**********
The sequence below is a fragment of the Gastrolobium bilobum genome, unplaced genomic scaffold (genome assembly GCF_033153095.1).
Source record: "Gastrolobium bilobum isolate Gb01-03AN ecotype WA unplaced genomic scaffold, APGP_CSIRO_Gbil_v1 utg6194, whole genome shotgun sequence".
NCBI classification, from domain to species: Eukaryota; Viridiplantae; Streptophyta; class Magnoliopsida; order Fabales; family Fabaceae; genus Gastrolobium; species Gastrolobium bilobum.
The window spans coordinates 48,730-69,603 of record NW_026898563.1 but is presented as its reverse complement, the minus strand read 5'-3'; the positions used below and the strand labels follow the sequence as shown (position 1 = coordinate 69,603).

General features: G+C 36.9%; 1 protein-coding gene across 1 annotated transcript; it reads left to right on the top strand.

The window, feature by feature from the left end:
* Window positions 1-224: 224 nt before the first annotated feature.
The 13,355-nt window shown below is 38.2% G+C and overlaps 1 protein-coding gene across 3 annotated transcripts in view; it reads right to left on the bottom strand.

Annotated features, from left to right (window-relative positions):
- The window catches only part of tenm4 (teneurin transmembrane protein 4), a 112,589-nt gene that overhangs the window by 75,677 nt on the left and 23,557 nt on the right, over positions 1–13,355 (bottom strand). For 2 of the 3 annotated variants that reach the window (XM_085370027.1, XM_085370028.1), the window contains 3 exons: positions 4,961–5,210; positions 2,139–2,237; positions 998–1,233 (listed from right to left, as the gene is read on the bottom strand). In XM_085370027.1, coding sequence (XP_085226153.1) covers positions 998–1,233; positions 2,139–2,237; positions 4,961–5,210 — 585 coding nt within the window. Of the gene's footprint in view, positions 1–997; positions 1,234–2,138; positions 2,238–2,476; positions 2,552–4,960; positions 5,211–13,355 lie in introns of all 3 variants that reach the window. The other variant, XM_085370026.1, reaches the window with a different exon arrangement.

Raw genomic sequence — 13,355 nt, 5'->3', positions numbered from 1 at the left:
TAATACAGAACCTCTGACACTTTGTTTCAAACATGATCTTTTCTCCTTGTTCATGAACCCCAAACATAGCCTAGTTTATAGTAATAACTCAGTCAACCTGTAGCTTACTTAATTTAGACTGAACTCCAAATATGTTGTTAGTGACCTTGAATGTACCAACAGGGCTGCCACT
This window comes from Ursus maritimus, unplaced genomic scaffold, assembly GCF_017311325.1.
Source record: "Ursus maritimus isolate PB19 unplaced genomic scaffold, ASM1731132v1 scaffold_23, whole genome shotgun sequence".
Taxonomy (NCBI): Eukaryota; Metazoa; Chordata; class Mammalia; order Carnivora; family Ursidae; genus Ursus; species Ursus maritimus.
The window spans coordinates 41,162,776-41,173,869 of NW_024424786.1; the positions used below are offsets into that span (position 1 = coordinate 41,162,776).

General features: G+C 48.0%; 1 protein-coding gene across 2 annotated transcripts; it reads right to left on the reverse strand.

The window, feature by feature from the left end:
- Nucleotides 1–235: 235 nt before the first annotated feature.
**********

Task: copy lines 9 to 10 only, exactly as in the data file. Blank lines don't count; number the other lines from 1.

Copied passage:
Annotated features, from left to right (window-relative positions):
- The window catches only part of tenm4 (teneurin transmembrane protein 4), a 112,589-nt gene that overhangs the window by 75,677 nt on the left and 23,557 nt on the right, over positions 1–13,355 (bottom strand). For 2 of the 3 annotated variants that reach the window (XM_085370027.1, XM_085370028.1), the window contains 3 exons: positions 4,961–5,210; positions 2,139–2,237; positions 998–1,233 (listed from right to left, as the gene is read on the bottom strand). In XM_085370027.1, coding sequence (XP_085226153.1) covers positions 998–1,233; positions 2,139–2,237; positions 4,961–5,210 — 585 coding nt within the window. Of the gene's footprint in view, positions 1–997; positions 1,234–2,138; positions 2,238–2,476; positions 2,552–4,960; positions 5,211–13,355 lie in introns of all 3 variants that reach the window. The other variant, XM_085370026.1, reaches the window with a different exon arrangement.